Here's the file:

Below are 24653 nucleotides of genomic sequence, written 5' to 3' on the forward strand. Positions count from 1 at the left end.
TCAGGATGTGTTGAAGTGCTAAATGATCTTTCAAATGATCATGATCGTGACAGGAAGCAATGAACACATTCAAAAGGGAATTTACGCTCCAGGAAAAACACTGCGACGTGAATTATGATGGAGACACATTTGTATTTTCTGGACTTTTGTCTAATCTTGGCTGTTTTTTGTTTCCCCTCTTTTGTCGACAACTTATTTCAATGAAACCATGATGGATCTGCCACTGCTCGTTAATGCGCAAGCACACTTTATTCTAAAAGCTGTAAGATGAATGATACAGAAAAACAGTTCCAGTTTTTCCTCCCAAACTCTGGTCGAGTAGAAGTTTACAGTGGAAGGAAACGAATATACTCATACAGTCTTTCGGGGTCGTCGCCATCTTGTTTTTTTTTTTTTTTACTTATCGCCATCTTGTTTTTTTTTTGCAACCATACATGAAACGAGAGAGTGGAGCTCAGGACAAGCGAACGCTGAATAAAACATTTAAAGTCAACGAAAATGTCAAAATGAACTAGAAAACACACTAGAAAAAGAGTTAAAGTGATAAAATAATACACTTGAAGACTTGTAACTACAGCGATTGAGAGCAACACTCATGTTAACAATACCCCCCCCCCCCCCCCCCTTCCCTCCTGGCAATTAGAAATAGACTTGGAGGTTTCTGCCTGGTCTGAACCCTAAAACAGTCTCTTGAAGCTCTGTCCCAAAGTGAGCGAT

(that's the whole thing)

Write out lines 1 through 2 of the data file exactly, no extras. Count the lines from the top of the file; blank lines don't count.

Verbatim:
Below are 24653 nucleotides of genomic sequence, written 5' to 3' on the forward strand. Positions count from 1 at the left end.
TCAGGATGTGTTGAAGTGCTAAATGATCTTTCAAATGATCATGATCGTGACAGGAAGCAATGAACACATTCAAAAGGGAATTTACGCTCCAGGAAAAACACTGCGACGTGAATTATGATGGAGACACATTTGTATTTTCTGGACTTTTGTCTAATCTTGGCTGTTTTTTGTTTCCCCTCTTTTGTCGACAACTTATTTCAATGAAACCATGATGGATCTGCCACTGCTCGTTAATGCGCAAGCACACTTTATTCTAAAAGCTGTAAGATGAATGATACAGAAAAACAGTTCCAGTTTTTCCTCCCAAACTCTGGTCGAGTAGAAGTTTACAGTGGAAGGAAACGAATATACTCATACAGTCTTTCGGGGTCGTCGCCATCTTGTTTTTTTTTTTTTTTACTTATCGCCATCTTGTTTTTTTTTTGCAACCATACATGAAACGAGAGAGTGGAGCTCAGGACAAGCGAACGCTGAATAAAACATTTAAAGTCAACGAAAATGTCAAAATGAACTAGAAAACACACTAGAAAAAGAGTTAAAGTGATAAAATAATACACTTGAAGACTTGTAACTACAGCGATTGAGAGCAACACTCATGTTAACAATACCCCCCCCCCCCCCCCCCTTCCCTCCTGGCAATTAGAAATAGACTTGGAGGTTTCTGCCTGGTCTGAACCCTAAAACAGTCTCTTGAAGCTCTGTCCCAAAGTGAGCGAT